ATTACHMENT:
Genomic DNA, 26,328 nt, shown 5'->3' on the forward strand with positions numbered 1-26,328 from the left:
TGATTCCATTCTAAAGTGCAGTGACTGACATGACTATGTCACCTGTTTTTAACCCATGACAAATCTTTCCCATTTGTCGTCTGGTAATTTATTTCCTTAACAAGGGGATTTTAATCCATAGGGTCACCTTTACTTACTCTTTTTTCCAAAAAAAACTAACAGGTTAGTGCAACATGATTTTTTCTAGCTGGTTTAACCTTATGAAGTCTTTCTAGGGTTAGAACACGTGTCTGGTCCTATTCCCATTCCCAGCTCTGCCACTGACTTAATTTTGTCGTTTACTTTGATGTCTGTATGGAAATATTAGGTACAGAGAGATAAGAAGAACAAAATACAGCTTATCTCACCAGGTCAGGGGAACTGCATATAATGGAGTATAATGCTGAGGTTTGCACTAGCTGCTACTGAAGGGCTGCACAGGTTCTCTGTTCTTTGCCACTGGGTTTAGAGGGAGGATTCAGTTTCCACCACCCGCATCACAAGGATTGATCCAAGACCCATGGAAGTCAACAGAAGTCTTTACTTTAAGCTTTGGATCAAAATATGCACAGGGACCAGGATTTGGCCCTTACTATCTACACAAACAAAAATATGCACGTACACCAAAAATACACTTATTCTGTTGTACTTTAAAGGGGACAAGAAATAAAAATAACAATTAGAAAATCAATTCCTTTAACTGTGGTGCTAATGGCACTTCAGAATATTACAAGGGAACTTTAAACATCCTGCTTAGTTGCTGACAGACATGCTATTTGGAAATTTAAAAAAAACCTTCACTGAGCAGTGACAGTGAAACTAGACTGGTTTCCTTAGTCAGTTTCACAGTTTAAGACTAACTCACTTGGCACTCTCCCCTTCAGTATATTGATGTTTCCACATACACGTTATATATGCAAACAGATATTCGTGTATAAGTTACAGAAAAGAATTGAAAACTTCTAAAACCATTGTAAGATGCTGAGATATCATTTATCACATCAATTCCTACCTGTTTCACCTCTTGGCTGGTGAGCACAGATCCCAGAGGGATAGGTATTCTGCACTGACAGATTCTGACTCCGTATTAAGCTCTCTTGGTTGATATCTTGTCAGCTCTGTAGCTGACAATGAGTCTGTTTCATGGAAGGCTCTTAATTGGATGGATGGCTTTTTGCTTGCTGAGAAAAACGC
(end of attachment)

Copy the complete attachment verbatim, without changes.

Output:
Genomic DNA, 26,328 nt, shown 5'->3' on the forward strand with positions numbered 1-26,328 from the left:
TGATTCCATTCTAAAGTGCAGTGACTGACATGACTATGTCACCTGTTTTTAACCCATGACAAATCTTTCCCATTTGTCGTCTGGTAATTTATTTCCTTAACAAGGGGATTTTAATCCATAGGGTCACCTTTACTTACTCTTTTTTCCAAAAAAAACTAACAGGTTAGTGCAACATGATTTTTTCTAGCTGGTTTAACCTTATGAAGTCTTTCTAGGGTTAGAACACGTGTCTGGTCCTATTCCCATTCCCAGCTCTGCCACTGACTTAATTTTGTCGTTTACTTTGATGTCTGTATGGAAATATTAGGTACAGAGAGATAAGAAGAACAAAATACAGCTTATCTCACCAGGTCAGGGGAACTGCATATAATGGAGTATAATGCTGAGGTTTGCACTAGCTGCTACTGAAGGGCTGCACAGGTTCTCTGTTCTTTGCCACTGGGTTTAGAGGGAGGATTCAGTTTCCACCACCCGCATCACAAGGATTGATCCAAGACCCATGGAAGTCAACAGAAGTCTTTACTTTAAGCTTTGGATCAAAATATGCACAGGGACCAGGATTTGGCCCTTACTATCTACACAAACAAAAATATGCACGTACACCAAAAATACACTTATTCTGTTGTACTTTAAAGGGGACAAGAAATAAAAATAACAATTAGAAAATCAATTCCTTTAACTGTGGTGCTAATGGCACTTCAGAATATTACAAGGGAACTTTAAACATCCTGCTTAGTTGCTGACAGACATGCTATTTGGAAATTTAAAAAAAACCTTCACTGAGCAGTGACAGTGAAACTAGACTGGTTTCCTTAGTCAGTTTCACAGTTTAAGACTAACTCACTTGGCACTCTCCCCTTCAGTATATTGATGTTTCCACATACACGTTATATATGCAAACAGATATTCGTGTATAAGTTACAGAAAAGAATTGAAAACTTCTAAAACCATTGTAAGATGCTGAGATATCATTTATCACATCAATTCCTACCTGTTTCACCTCTTGGCTGGTGAGCACAGATCCCAGAGGGATAGGTATTCTGCACTGACAGATTCTGACTCCGTATTAAGCTCTCTTGGTTGATATCTTGTCAGCTCTGTAGCTGACAATGAGTCTGTTTCATGGAAGGCTCTTAATTGGATGGATGGCTTTTTGCTTGCTGAGAAAAACGC